Speakers Educational Congress 2018

We are looking forward to welcoming a wide range of speakers. We will update the list of speakers once the program is confirmed.

As a part of the congress we are also organizing the KIPRIME Symposium. This means that some of the sessions are hosted by The Gunnar Höglund and Anna Stina Malmborg foundation, Karolinska Institutet's Prize in Medical Education Research (KIPRIME). The sessions that are hosted by KIPRIME are indicated in the program as well as the speakers list below.

Keynote 1 - Prof Brian D. Hodges

Brian D. Hodges, is Professor at the Faculty of Medicine and the Ontario Institute for Studies in Education at the University of Toronto, Canada.

Professor Hodges has spent the last 25 years advocating for a closer examination of the role that medical education plays in society. His research focuses on the nature of competence and how it is assessed through demonstrable clinical skills and learning objectives. He has successfully advocated including simulations and assessment of mental health and communication skills in medical examinations.

Professor Hodges is currently working on approaches to enable health professionals throughout their career to engage with challenging simulations to improve their clinical skill, communication and team-based practice.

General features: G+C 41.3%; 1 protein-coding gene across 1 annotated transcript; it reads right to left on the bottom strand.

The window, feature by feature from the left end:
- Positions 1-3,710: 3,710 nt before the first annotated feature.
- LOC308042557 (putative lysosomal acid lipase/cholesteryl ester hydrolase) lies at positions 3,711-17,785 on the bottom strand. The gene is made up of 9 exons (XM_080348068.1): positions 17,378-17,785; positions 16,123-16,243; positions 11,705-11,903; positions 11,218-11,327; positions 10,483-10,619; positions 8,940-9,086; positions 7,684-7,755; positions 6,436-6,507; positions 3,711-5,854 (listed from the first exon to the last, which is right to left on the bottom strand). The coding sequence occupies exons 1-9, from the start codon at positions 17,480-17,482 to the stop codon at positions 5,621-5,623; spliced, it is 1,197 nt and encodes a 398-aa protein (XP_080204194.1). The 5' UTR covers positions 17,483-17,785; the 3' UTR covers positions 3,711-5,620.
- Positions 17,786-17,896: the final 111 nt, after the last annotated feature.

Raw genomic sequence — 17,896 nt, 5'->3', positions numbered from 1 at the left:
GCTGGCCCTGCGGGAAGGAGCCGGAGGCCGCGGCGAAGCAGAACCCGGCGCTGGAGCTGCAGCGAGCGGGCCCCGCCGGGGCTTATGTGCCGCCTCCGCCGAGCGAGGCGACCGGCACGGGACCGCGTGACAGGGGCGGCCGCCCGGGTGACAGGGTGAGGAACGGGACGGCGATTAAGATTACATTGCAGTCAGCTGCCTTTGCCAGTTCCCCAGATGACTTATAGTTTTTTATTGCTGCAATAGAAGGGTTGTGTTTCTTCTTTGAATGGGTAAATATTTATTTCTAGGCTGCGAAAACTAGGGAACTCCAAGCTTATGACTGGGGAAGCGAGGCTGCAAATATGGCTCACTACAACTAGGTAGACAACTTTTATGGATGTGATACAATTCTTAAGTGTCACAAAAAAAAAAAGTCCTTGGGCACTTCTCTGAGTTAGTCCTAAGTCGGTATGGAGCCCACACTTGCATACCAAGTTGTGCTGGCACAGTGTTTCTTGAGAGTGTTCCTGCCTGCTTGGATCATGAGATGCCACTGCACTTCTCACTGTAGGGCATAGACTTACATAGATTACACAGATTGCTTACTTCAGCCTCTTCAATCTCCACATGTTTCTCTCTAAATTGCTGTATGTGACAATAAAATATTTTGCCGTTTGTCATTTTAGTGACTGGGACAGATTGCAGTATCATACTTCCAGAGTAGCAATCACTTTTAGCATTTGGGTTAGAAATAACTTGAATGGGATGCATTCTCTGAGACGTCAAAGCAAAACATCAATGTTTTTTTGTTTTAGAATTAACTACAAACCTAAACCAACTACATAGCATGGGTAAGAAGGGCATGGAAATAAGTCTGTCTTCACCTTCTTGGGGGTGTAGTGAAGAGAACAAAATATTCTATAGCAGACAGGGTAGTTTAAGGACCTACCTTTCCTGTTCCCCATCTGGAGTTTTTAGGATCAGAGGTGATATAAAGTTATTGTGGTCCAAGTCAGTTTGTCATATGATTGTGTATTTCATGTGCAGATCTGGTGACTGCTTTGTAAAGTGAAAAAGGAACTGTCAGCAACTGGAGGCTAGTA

Educating Health Professionals in the 21st Century: What Will We Need Humans For?

Everywhere we look, dramatic shifts in technology are changing the way we conduct our lives. Banking and buying are on line. We enter a concert, a movie or board a flight with a barcoded piece of paper printed at home. Inside our clinics and operating rooms, robotics and systems that employ artificial intelligence are augmenting, and in some cases will one day replace, the work of human health professionals. The word often used to describe this changing landscape is “disruption”.

Despite this, health professions education is proving very slow in preparing for the changes ahead. Though ripe for their own disruption, education models seem oddly resistant to change. Yet our students will be practicing in 2050 and need an education that will prepare them for this rapidly changing context. Equally important, healthcare professionals in practice today need help to prepare for what will be a very different workplace. Professional scopes of practice are going to change significantly and some professions may be reconfigured or made obsolete. It is time to take a hard look at what aspects of health care should remain firmly in the heads, hands and hearts of human health professionals.

This Keynote is a part of KIPRIME symposium.

Keynote 2 - Prof Betty Leask